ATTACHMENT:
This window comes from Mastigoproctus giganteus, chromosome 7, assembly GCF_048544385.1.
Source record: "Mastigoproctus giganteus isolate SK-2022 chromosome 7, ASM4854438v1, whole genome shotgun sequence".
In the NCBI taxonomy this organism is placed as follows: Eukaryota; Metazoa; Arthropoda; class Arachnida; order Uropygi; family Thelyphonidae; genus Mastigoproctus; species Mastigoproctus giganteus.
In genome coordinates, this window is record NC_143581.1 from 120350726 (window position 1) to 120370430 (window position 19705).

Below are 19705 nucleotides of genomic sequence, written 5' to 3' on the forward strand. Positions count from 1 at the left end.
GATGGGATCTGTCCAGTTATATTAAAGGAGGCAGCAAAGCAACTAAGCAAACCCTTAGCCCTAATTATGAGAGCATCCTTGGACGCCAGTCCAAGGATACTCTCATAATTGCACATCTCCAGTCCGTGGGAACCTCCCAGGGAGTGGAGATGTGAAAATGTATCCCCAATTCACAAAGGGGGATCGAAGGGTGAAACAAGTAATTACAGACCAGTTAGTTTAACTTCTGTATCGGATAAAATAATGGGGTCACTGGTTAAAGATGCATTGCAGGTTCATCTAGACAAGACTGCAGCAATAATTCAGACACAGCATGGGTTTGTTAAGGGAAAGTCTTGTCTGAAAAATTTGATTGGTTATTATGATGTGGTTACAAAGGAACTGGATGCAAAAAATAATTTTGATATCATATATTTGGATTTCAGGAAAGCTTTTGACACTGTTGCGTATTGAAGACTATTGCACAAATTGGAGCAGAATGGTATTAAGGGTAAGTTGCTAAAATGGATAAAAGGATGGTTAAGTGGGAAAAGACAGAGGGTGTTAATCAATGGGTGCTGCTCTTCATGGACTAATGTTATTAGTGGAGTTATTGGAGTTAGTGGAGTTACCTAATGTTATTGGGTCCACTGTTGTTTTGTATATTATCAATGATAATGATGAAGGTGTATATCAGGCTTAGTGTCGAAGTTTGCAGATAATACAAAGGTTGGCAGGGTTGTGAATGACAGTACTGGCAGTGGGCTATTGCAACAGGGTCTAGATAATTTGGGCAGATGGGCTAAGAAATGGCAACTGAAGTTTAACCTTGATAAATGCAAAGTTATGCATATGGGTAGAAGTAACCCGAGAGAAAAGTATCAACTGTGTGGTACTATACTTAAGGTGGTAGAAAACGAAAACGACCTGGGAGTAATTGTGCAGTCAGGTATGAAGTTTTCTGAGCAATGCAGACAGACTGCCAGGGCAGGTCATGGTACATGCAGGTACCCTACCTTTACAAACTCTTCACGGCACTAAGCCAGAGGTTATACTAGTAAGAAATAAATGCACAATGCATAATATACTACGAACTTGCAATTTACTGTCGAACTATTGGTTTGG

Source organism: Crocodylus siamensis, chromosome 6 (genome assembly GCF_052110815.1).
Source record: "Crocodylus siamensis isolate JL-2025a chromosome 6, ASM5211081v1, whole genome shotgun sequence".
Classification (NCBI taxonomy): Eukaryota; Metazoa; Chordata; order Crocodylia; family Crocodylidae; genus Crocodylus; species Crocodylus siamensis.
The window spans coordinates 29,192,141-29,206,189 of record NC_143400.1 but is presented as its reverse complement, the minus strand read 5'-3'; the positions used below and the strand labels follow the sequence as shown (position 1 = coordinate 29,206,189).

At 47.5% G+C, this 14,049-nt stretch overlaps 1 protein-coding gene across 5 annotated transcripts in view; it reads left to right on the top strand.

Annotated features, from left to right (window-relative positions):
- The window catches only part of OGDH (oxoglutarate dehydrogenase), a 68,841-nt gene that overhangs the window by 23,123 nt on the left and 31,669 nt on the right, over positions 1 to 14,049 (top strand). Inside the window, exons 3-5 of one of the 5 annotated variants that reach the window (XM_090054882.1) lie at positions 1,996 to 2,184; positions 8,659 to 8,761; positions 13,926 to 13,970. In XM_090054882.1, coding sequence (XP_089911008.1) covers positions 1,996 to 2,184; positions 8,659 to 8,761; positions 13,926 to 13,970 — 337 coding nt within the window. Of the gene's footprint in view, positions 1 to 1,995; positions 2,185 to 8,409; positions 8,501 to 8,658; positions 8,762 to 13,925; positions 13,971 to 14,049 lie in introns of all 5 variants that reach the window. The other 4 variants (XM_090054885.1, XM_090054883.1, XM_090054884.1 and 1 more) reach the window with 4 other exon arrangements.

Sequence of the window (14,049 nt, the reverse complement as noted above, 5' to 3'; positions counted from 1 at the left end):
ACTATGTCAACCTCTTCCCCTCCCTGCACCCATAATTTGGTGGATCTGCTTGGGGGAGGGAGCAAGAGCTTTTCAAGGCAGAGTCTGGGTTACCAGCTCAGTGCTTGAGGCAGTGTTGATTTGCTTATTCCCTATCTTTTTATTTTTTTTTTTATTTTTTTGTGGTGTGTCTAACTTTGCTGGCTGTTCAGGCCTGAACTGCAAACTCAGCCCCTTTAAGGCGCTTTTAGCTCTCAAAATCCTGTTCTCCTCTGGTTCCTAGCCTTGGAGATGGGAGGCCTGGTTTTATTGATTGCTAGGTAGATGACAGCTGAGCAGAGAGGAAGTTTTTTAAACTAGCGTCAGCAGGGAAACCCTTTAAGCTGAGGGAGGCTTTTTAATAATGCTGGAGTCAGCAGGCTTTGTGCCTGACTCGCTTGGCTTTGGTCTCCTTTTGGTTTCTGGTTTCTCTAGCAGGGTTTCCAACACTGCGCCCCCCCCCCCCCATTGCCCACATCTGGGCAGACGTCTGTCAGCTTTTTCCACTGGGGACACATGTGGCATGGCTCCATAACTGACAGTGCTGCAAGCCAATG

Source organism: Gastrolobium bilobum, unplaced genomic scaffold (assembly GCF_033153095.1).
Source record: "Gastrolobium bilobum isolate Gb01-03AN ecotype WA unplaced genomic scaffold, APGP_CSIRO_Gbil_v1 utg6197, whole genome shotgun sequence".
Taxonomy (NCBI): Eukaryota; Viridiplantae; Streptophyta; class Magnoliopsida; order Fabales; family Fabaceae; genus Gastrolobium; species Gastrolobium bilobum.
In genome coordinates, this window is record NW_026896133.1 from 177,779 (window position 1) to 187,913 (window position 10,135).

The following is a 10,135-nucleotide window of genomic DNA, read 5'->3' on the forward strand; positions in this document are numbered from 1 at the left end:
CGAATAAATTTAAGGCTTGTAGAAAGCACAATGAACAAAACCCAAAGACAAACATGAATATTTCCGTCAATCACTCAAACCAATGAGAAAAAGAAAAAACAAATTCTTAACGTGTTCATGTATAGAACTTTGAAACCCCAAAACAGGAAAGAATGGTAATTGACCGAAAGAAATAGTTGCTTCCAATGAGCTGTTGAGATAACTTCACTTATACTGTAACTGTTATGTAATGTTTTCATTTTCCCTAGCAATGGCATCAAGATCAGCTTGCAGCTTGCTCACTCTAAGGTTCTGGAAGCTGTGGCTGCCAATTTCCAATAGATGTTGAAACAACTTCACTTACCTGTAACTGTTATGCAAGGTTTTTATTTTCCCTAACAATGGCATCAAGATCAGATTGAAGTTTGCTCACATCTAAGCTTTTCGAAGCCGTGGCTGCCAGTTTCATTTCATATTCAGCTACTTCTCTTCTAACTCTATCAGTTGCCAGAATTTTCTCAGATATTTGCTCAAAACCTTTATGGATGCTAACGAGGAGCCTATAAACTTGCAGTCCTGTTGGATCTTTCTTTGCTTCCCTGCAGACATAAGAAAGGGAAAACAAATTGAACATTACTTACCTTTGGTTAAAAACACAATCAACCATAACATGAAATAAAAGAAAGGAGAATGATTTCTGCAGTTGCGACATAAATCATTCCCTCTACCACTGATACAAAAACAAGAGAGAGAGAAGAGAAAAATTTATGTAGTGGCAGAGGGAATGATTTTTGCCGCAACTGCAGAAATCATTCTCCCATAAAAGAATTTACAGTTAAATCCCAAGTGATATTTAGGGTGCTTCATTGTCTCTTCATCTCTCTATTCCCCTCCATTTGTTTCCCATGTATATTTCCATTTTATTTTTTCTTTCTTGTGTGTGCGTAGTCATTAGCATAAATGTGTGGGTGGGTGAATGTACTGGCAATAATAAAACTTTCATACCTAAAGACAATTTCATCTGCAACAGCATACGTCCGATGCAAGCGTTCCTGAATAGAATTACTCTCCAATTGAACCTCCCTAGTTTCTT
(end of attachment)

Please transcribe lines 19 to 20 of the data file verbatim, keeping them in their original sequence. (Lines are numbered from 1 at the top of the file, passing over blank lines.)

In genome coordinates, this window is record NW_026896133.1 from 177,779 (window position 1) to 187,913 (window position 10,135).

The following is a 10,135-nucleotide window of genomic DNA, read 5'->3' on the forward strand; positions in this document are numbered from 1 at the left end: